Ferrari haven't won a championship for 20 years, and they make no secret about their desire to win another one. The "problem" (for some) is, that with the absence of Michael Schumacher the burden has fallen onto the shoulders of Eddie Irvine. With the change of drivers and the possibility of the world championship, rifts are developing within the Tifosi. There are those who are delighted to see Ferrari's winning, the next best thing in the absence of their hero. Winning races and the constructors title is not an issue for debate among fans, they all want to see the scarlet cars reign supreme this season. When it comes to the drivers title, there is much division.

Click to read the whole article...

Sounds of discontent from BAR

With even the BAR team itself confessing they have underachieved this year, it seems likely a rocky end of season is in prospect, unless points come soon.

Jacques Villeneuve is a competitor - always keen to race, but never happy to struggle at the back of the pack. The second half of last season, where his underpowered Williams finally started to be competitive, gave him an opportunity to show his mettle, and fight for points. Being at BAR, in a car that hasn't carried him to the finishing line once, is proving a demotivating experience. Unless something changes in the immediate future, there are strong odd's he will move on. Prost, Stewart, Ferrari and even Jordan have been mooted as possible candidates.

The deal with Honda, whilst widely publicised, is not absolutuly certain even now. Should things fail to gel between the Japanese giant and BAR, particularly if Villeneuve moves on, they could find themselves without an engine deal or star driver to attract the capital to gain one, and fold.

Clearly, having ten teams in Formula One is never going to be an option, so Bernie Ecclestone would probably step in and salvage the team - either by persuading Honda to buy BAR out at a knock down price, or arranging for an Arrows or other lower order engine supply, and promote an F3000 team.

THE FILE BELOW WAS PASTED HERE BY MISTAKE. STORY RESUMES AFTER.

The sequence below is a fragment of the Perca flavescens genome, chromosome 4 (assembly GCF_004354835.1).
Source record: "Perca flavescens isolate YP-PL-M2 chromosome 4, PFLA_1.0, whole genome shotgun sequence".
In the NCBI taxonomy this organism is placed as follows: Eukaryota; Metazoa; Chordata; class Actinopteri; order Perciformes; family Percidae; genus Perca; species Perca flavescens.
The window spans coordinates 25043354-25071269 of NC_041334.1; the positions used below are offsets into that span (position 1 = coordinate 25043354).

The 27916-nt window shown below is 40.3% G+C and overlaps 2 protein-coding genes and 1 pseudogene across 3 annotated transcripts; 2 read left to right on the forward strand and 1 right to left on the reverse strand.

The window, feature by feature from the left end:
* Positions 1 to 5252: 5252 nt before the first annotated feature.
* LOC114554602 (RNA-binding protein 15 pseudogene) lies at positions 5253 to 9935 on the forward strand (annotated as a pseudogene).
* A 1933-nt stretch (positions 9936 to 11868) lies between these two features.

Either way, if BAR want to be in Formula One next year, they need to make the car reliable enough to finish races, and ensure the relationship with Honda works well. Losing either Villeneuve or the engine deal would probably be terminal.

Formula One on BBC

It's not a done deal, but the incoming BBC Director General Greg Dyke is thought to be considering a major shakeup in the Formula One digital coverage scene.

The BBC's home sports coverage has been suffering a lot over recent years, seeing Formula One move to ITV, Soccer to Sky, and Cricket to Channel 4 to name a few high profile losses. Greg Dyke is expecting to strike back where possible, to demonstrate that the BBC can still carry World Class Sport.

With football costing very serious money, his primary target is thought to be Rugby Union - something achievable that the license payers would appreciate. A close second is Formula One. Greg Dyke gets on well with Bernie Ecclestone, and is thought to have an interesting sweetener up his sleeve; something that would appeal to Ecclestone, and make ITV's financial strength less of an issue.

Preview, Hungary 1999

Can anything stop Eddie Irvine?

by Jo Howard

The Hungaroring is home to the Hungarian Grand Prix. This track makes heavy demands on both the driver and the teams. Overtaking is virtually impossible, meaning that pit stop strategies play an important role. The average speed is a meagre 113 mph, meaning a lot of the course is negotiated in the lower gears. Pressuring the man in front and hoping he makes a mistake is the only chance to overtake on the circuit, meaning that racing is very close. The last two races have been tense finishes, and with only five cars going the full racing distance at this track in 1998, it should demonstrate whether criticism of backmarkers is valid or not.

Click to read the whole article...

Talk of Prost Mugen-Honda for 2000

It's been noted that Prost's conversation with the Japanese engine supplier Honda have taken a twist since Austria, where Peugeot made it clear their involvment in Formula One could cease at the end of this season.

The talks surround the possibility of the Prost team utilising a Mugen-Honda sourced unit next year, replacing the Peugeot unit. It is believed that Prost can buy a supply of engines running two or three releases behind those run by BAR and Jordan, but the price is expected to be very high.

Prost have also talked to Supertec and Ferrari. With Minardi announcing Supertex power for 2000, and Ferrari apparently unwilling to supply a second team with customer units, options are running out. Still open are the chances of Powertec (Al Melling's design) and Arrows engines for 2000.

Other rumours that Prost could field driver Jacques Villeneuve, replacing Jarno Trulli who is expected to go to Jordan, are thought to be wide of the mark.